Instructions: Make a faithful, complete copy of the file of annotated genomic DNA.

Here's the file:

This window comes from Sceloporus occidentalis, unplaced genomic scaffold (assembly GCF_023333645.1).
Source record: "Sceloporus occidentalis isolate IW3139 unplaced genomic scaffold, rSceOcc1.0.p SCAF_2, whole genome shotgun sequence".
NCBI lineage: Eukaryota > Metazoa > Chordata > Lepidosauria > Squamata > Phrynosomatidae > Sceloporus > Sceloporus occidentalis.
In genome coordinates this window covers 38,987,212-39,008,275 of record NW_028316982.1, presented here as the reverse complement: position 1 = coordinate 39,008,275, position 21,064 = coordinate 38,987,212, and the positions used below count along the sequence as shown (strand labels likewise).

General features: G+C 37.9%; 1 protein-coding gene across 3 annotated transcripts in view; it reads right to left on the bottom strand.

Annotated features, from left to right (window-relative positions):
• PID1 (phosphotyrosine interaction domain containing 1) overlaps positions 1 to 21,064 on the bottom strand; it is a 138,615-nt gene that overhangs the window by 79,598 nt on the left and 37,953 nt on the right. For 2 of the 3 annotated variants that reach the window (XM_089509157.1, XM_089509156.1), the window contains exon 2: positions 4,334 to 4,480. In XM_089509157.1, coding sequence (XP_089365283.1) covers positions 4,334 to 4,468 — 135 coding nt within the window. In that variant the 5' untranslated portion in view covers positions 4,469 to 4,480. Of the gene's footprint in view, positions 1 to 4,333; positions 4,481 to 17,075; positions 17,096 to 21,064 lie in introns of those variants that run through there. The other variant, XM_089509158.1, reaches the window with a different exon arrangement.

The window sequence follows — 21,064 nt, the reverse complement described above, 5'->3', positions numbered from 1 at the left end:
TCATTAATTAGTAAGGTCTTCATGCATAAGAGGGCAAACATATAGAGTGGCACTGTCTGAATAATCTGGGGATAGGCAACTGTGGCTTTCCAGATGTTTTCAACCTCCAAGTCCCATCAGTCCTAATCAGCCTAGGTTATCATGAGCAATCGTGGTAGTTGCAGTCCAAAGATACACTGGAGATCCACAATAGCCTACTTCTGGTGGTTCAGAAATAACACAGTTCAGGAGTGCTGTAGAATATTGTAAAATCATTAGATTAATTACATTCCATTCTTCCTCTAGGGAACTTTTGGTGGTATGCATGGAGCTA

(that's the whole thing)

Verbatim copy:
This window comes from Sceloporus occidentalis, unplaced genomic scaffold (assembly GCF_023333645.1).
Source record: "Sceloporus occidentalis isolate IW3139 unplaced genomic scaffold, rSceOcc1.0.p SCAF_2, whole genome shotgun sequence".
NCBI lineage: Eukaryota > Metazoa > Chordata > Lepidosauria > Squamata > Phrynosomatidae > Sceloporus > Sceloporus occidentalis.
In genome coordinates this window covers 38,987,212-39,008,275 of record NW_028316982.1, presented here as the reverse complement: position 1 = coordinate 39,008,275, position 21,064 = coordinate 38,987,212, and the positions used below count along the sequence as shown (strand labels likewise).

General features: G+C 37.9%; 1 protein-coding gene across 3 annotated transcripts in view; it reads right to left on the bottom strand.

Annotated features, from left to right (window-relative positions):
• PID1 (phosphotyrosine interaction domain containing 1) overlaps positions 1 to 21,064 on the bottom strand; it is a 138,615-nt gene that overhangs the window by 79,598 nt on the left and 37,953 nt on the right. For 2 of the 3 annotated variants that reach the window (XM_089509157.1, XM_089509156.1), the window contains exon 2: positions 4,334 to 4,480. In XM_089509157.1, coding sequence (XP_089365283.1) covers positions 4,334 to 4,468 — 135 coding nt within the window. In that variant the 5' untranslated portion in view covers positions 4,469 to 4,480. Of the gene's footprint in view, positions 1 to 4,333; positions 4,481 to 17,075; positions 17,096 to 21,064 lie in introns of those variants that run through there. The other variant, XM_089509158.1, reaches the window with a different exon arrangement.

The window sequence follows — 21,064 nt, the reverse complement described above, 5'->3', positions numbered from 1 at the left end:
TCATTAATTAGTAAGGTCTTCATGCATAAGAGGGCAAACATATAGAGTGGCACTGTCTGAATAATCTGGGGATAGGCAACTGTGGCTTTCCAGATGTTTTCAACCTCCAAGTCCCATCAGTCCTAATCAGCCTAGGTTATCATGAGCAATCGTGGTAGTTGCAGTCCAAAGATACACTGGAGATCCACAATAGCCTACTTCTGGTGGTTCAGAAATAACACAGTTCAGGAGTGCTGTAGAATATTGTAAAATCATTAGATTAATTACATTCCATTCTTCCTCTAGGGAACTTTTGGTGGTATGCATGGAGCTA